The landing at Pudong Airport in the south of Shanghai was gentle and without any problems: on Saturday afternoon, the seven Audi A4 DTM cars and an Abt-Audi TT-R arrived in China, now being held in the paddock, awaiting their first overseas stint...
The landing at Pudong Airport in the south of Shanghai was gentle and without any problems: on Saturday afternoon, the seven Audi A4 DTM cars and an Abt-Audi TT-R arrived in China, now being held in the paddock, awaiting their first overseas stint at the 2.85-kilometre track. On Sunday, the touring cars adorned with the four rings and delivering more than 460 hp will be among the protagonists in the DTM invitation race staged in the Asian metropolis.
The two races, each lasting 30 minutes, will start at 1.10 p.m. and 3.15 p.m. local time, respectively, with live TV coverage provided in both Germany and China. The realisation of the spectacle in the heart of the city required the largest logistical effort in the DTM's history so far.
Whilst planning for the event had started several months ago, preparations entered into the "hot phase" during the past week and a half: on 1 July, the chartered carrier took the total of nine freight containers to Kempten and Waldmichelbach, Germany, the home bases of the two works teams, Audi Sport Team Abt Sportsline and Audi Sport Infineon Team Joest.
The mere task of compiling the bills of lading turned out to be a gigantic project: to assure that the parts - from spare engines and bonnets all the way to the mechanics' ear plugs - would be clearing customs without any problem at the other end of the world, each single bolt had to be listed. Not counting the car itself, roughly two and a half tons of material were accumulated per vehicle. Altogether, Audi started off to their journey with 22 tons of "luggage".
After two days of loading, the precious cargo was taken to Frankfurt by truck along with the competition cars, which were shipped without enjoying the protection of steel containers, though: at Frankfurt airport, all cars were mounted on special steel transport panels prior to being loaded directly into the cargo bay of a Boeing 747 - and being returned to the mechanics after a twelve-hour flight.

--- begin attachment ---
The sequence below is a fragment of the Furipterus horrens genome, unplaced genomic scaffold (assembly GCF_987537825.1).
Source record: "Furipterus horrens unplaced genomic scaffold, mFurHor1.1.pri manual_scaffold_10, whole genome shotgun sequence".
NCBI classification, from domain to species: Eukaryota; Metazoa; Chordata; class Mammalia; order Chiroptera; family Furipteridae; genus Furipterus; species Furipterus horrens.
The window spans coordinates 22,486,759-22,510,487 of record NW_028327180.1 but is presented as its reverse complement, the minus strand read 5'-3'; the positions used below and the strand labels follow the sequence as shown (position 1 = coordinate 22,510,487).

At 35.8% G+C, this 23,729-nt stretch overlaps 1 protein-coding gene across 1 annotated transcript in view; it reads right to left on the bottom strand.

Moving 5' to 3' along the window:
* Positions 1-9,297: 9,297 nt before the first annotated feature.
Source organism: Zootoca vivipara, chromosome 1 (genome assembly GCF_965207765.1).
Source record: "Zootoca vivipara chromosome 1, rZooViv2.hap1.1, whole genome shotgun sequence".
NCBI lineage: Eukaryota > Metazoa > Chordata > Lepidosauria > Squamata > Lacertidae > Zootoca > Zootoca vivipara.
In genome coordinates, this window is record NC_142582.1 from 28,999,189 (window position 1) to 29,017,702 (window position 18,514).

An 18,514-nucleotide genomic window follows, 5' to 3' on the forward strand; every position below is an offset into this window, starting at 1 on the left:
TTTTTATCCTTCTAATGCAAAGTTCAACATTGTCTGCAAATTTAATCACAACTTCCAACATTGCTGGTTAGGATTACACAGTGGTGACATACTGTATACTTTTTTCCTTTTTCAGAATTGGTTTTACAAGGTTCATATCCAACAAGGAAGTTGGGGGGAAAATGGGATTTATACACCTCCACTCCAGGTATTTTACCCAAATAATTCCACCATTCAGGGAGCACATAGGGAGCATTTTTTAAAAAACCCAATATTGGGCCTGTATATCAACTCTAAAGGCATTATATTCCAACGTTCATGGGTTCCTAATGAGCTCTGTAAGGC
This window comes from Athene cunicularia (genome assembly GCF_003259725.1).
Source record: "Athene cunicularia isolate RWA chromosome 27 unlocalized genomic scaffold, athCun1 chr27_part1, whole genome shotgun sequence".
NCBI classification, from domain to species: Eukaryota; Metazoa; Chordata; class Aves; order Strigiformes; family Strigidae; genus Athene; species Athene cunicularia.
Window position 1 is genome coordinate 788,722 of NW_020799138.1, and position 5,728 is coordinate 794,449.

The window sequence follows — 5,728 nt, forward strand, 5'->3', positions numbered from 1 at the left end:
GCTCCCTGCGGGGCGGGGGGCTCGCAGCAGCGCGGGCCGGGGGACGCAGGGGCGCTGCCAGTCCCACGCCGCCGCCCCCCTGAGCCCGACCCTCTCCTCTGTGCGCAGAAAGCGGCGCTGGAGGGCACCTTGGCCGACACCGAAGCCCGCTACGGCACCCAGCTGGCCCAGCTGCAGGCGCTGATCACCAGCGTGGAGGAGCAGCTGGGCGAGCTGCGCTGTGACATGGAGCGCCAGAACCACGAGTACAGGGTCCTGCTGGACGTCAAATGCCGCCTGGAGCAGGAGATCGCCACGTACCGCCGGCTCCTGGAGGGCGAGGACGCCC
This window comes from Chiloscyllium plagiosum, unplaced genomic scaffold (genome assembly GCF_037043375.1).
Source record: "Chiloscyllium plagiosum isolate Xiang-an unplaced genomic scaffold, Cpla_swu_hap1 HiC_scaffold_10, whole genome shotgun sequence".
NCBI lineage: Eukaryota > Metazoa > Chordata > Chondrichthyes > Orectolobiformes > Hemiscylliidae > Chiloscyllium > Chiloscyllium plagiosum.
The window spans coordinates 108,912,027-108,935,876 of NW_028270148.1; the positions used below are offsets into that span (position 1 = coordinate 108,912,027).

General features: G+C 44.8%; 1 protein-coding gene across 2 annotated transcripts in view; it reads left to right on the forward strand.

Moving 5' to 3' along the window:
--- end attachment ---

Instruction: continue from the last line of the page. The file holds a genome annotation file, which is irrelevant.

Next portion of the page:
To everyone's relief all the vehicles and components survived the trip without a single scratch. Some of the racing cars had gone on the flight, stacked in "double-decker" style. To assure that the A4 would fit into the round fuselage of the aircraft, certain front and rear body components had to be dismantled.
Audi are contesting the "Petronas Shanghai International Race Festival 2004" with six Audi A4 cars which, as in the DTM, will be driven by Christian Abt, Frank Biela, Mattias Ekström, Tom Kristensen, Emanuele Pirro and Martin Tomczyk. In addition, both works teams are fielding another A4 for Rinaldo Capello as well as an Abt-Audi TT-R from last year for Peter Terting.
The Audi squad have also taken the racing taxi along to give guests a first-hand impression of the DTM thrill, and an Audi S4 to be deployed as the Safety Car on the narrow city circuit. Prior to these shipments, an Audi 90 IMSA-GTO from the 1989 season, the Le Mans-winning R8 as well as the Audi Le Mans quattro concept car had been taken to China for demonstration laps on the new Formula 1 circuit.
The DTM not only travelled to China by air, though: in middle of June, Dunlop had shipped more than 800 slicks and wets, the tyres with which all DTM teams are equipped, from the port of Rotterdam, the Netherlands, to Shanghai. Shell, as well, had opted for ocean freight to ship 7,800 litres of Shell V-Power, the standard fuel used in the DTM, to the venue of the series' first overseas performance.
The Audi squad itself travelled to China in separate groups: the managers of both works teams and project manager Volker Nossek arrived in Shanghai at the beginning of the week to accompany the material transports to the race track - and this was certainly no mean feat: instead of the three hours scheduled for loading the parts and vehicles onto 18 semi-trailers, the loading took twelve.
Not until the late evening hours, the convoy moved towards the centre of the city, and unloading the cargo took until the early hours of the next morning. The mechanics and members of Audi Sport boarded their aircraft to fly east on Tuesday morning, while the Audi drivers will be arriving in Shanghai on Thursday. Altogether, Audi are deploying 75 people to China.
Meanwhile, the local organisers have done a great job creating perfect working conditions for their guests from Germany: the construction work on the circuit has been completed, and the 2.85-kilometre track is surrounded by safety fences and concrete barriers. Merely one major intersection will be kept open for public traffic until the action starts on Friday.
For each car, the mechanics have been given a 50-square metre pit to prepare the A4s and the TT-R for the pinnacle of the weekend, the races on Sunday. These will by no means mark the end of the squad's work, though: on Monday, already, the vehicles and teams will be setting off for their 6000-kilometre journey back to home base. And time is pressing, as only a week later, the trucks will be on their way to the sixth round of the DTM season at Germany's Nürburgring.